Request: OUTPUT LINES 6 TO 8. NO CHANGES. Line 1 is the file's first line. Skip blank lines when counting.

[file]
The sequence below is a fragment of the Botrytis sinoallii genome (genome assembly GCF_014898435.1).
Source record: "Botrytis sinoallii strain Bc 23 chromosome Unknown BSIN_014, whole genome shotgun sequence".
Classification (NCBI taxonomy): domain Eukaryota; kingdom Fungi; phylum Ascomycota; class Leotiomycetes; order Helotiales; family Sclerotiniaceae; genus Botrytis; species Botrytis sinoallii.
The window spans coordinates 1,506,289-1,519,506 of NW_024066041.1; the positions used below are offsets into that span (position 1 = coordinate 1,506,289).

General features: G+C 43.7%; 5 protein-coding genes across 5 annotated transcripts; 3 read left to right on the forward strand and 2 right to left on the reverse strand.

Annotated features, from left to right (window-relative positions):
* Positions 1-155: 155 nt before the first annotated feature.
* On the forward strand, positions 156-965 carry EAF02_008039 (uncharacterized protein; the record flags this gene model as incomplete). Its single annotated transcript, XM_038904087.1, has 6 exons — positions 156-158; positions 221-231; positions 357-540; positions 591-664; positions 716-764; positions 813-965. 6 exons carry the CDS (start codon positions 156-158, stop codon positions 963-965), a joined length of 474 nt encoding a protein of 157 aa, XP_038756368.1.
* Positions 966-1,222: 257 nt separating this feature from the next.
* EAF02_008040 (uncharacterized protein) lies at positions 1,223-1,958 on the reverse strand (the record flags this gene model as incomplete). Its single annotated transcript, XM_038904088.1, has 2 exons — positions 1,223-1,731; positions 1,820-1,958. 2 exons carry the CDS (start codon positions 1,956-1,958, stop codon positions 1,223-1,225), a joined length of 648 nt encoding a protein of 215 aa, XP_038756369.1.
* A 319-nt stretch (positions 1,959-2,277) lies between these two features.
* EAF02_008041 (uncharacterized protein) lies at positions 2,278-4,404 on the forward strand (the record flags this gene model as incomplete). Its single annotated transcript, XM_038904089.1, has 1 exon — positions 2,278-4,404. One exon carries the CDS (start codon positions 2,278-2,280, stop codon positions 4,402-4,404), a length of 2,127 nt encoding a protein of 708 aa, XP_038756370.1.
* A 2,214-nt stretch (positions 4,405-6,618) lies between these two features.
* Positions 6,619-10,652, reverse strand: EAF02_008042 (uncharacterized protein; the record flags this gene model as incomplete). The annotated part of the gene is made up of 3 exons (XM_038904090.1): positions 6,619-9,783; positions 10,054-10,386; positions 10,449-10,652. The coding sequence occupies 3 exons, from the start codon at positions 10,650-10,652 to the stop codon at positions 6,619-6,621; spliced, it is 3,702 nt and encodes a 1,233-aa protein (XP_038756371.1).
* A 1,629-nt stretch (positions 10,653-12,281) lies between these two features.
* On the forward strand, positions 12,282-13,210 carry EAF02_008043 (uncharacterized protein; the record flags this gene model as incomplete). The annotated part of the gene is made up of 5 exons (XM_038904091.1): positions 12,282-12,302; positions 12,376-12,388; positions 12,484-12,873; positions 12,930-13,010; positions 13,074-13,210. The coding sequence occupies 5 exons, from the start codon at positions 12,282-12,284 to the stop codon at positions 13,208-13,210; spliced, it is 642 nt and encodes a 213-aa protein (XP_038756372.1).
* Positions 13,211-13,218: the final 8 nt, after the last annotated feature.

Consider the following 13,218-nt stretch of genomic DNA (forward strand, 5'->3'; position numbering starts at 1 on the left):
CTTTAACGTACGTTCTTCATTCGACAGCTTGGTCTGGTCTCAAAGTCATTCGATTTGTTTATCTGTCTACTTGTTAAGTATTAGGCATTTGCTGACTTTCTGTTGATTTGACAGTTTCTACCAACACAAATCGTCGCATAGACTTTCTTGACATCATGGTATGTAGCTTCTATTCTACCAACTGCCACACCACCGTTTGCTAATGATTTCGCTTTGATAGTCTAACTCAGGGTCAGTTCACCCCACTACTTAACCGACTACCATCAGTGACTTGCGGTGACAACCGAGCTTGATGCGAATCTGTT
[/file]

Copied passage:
Annotated features, from left to right (window-relative positions):
* Positions 1-155: 155 nt before the first annotated feature.
* On the forward strand, positions 156-965 carry EAF02_008039 (uncharacterized protein; the record flags this gene model as incomplete). Its single annotated transcript, XM_038904087.1, has 6 exons — positions 156-158; positions 221-231; positions 357-540; positions 591-664; positions 716-764; positions 813-965. 6 exons carry the CDS (start codon positions 156-158, stop codon positions 963-965), a joined length of 474 nt encoding a protein of 157 aa, XP_038756368.1.